December 29-30, 2012
I didn’t know I needed a pressure cooker until Cook’s Illustrated told me so. The recipes they included looked tasty so I did a little on-line research on the topic. One of the selling points is the opportunity to make home made chicken broth. I have a number of recipes that include chicken broth and I’ve always gone with canned or used “Better Than Bullion” chicken base. Seems like every site I read talked about how much better home made stock is and how easy it is to do in the pressure cooker. After making my 5-star Red Beans and Rice with home made stock I’m convinced. I’m a convert to home made chicken stock and the pressure cooker. Homemade broth is silky, velvety, and smooth.
Being a Cook’s Illustrated recipe this has more steps than some others. For example, Mike Vrobele, author of the Dad Cooks Dinner site has a much simpler recipe which I plan to try. You can find a copy here. [Edit May 25, 2018. I updated the recipe to the evolved version which uses an electric pressure cooker.]
One of the nice things about chicken stock is you don’t need expensive parts of the chicken. I went to New Season’s Market in search of chicken backs. I figured with as many chickens they cut up in a day they must have backs left over. Apparently they do, but the guy helping me couldn’t find them in the freezer. It was a busy Saturday afternoon so I settled on 2 pounds of chicken wings.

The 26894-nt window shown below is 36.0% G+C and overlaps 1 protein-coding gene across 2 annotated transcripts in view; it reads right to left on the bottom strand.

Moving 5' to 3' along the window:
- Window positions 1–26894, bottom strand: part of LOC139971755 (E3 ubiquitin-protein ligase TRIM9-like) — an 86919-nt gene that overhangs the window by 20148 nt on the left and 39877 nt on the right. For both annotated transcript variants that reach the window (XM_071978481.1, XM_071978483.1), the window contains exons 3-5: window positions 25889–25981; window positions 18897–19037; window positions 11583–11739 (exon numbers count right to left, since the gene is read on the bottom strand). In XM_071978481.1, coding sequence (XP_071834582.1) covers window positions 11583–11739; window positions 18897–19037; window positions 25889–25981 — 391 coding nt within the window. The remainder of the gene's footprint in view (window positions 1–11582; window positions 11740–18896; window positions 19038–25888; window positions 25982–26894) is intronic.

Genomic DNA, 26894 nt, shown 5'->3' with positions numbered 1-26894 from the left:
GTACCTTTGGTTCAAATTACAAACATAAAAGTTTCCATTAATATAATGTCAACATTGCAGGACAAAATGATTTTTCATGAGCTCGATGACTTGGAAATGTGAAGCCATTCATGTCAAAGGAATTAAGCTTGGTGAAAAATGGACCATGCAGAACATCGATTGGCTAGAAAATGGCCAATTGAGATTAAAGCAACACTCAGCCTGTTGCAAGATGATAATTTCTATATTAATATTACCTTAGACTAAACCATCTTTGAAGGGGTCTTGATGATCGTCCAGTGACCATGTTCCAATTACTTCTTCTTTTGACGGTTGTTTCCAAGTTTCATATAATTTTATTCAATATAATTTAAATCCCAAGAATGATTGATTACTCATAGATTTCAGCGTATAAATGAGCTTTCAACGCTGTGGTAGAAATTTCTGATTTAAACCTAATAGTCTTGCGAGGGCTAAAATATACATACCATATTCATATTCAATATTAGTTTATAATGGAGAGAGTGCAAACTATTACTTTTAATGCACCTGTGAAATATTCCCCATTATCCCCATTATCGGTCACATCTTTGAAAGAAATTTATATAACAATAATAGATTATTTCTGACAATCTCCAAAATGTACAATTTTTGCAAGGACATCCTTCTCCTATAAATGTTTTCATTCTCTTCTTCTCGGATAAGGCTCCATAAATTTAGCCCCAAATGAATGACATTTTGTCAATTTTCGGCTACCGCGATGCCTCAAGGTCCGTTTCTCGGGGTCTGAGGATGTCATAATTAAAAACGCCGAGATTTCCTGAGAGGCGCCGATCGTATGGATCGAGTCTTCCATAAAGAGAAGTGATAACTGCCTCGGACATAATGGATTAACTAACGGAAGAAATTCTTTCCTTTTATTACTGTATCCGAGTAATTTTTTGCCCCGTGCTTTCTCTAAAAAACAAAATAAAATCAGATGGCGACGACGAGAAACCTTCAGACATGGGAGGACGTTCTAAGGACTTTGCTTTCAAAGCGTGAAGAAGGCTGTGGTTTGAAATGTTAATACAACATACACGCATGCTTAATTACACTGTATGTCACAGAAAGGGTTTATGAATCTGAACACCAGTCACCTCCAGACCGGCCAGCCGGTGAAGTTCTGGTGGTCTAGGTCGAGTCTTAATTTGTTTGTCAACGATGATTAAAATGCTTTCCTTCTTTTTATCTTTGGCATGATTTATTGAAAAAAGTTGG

|2 pounds of chicken cut at the joint; an onion, some garlic, bay leaves, salt and vegetable oil|
|Fry the chicken pieces until they get a bit of color|
|Simple ingredients; terrific results|
|Sauté the onions after taking out the chicken parts|
|3 quarts water|
|Add the garlic, bay leaves, and a hint of salt. Cook under high pressure for 1 hour.|
When the hour is up, quick release the pressure cooker and remove the lid.
Strain the liquid through a fine mesh strainer lined with cheese-cloth. I’ve found the easiest way to remove the fat is the container in the refrigerator overnight. It rises to the top and congeals to make it very easy to remove.
|Strain the liquid through a fine mesh strainer lined with cheese cloth.|
|Parcel out into individual containers . 2 1/2 quarts of stock.|